Alan Fisher, chef patron of Kyojin Stewhouse in Matsue, Japan has set the new Guinness World Record for the longest cooking marathon by an individual, smashing the previous record by more than 24 hours, and just a day later he baked his way to another global best.
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Fisher, who founded his Irish-inspired restaurant in the Japanese capital in 2014, became aware of cooking marathons earlier this year while working gruelling hours in a rented kitchen car at Tokyo’s I Love Ireland festival in March.
At the time, Indian Lata Tondon held the record of 87 hours and 45 minutes. By May it had then been eclipsed by Nigerian Hilda Baci’s effort of 93 hours and 11 minutes behind the stove.
Having had an immensely difficult few years before, due to the restrictions Covid-19 placed on hospitality businesses, Fisher decided it would be a good project to attempt the record himself.
Cooking an array of soups and stews, Fisher undertook the mammoth cooking session.
“Everything must be for human consumption,” he explained. “My attempt would only be successful if the people of Matsue got behind what I was doing and showed up to support the challenge.”
And show up they did, with local TV channel TSK filming the kitchen marathon, a requirement for the record to be confirmed.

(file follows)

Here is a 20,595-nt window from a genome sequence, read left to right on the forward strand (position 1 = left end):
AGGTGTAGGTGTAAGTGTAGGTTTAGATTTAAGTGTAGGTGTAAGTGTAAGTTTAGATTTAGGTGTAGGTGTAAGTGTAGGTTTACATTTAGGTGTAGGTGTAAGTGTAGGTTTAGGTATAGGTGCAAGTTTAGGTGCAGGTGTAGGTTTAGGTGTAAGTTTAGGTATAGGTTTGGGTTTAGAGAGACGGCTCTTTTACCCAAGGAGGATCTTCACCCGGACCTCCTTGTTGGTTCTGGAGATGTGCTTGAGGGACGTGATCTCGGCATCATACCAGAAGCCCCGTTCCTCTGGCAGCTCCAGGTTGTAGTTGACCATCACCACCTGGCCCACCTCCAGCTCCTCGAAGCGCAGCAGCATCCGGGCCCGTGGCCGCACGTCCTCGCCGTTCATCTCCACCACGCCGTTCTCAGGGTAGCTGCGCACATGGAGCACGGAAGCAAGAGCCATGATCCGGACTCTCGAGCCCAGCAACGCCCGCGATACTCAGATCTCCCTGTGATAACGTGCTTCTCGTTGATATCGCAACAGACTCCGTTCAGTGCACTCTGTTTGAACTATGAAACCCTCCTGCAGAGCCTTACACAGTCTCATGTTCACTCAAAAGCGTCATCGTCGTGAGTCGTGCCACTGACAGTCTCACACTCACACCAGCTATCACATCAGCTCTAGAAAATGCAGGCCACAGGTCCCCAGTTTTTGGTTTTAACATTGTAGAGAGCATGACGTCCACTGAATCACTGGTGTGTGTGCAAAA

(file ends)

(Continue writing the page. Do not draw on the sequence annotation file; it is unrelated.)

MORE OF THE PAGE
“I peeled roughly 300 kilograms of potatoes during the cooking marathon. For the first few days, I would look forward to this each evening as it gave me a chance to sit down.”
“Towards the end of the cooking marathon however, as fatigue started to take hold I would find it more and more difficult to stay awake whenever I sat down to start peeling. The rhythm of the peeling would almost hypnotise me. I had one hallucination on the second-to-last day. I turned to ask someone to pass me something, like I would on any normal day only to realize there was no one there…It got to the point where I definitely couldn’t give up. In my mind, I was representing myself, my family, and Irish food, and through these attempts, I was sharing our story.”
His efforts were not in vain, as he set a new time of 119 hours and 57 minutes, just shy of five days of continuous cooking.
With just a day of rest in between, and not content with having cooked for enough time to watch the extended edition of the Lord of the Rings trilogy 10 and a half times, Fisher then claimed a second record, baking continuously for 47 hours and 21 minutes, significantly above the previous record of 31 hours and 16 minutes.
All in all, after almost 170 hours of chopping, mixing, stewing and baking, Fisher produced 357kg of soda bread and 590kg of dishes (about 3,360 portions of 32 recipes in total).
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This article was originally published by the drinks business and has been shared with permission.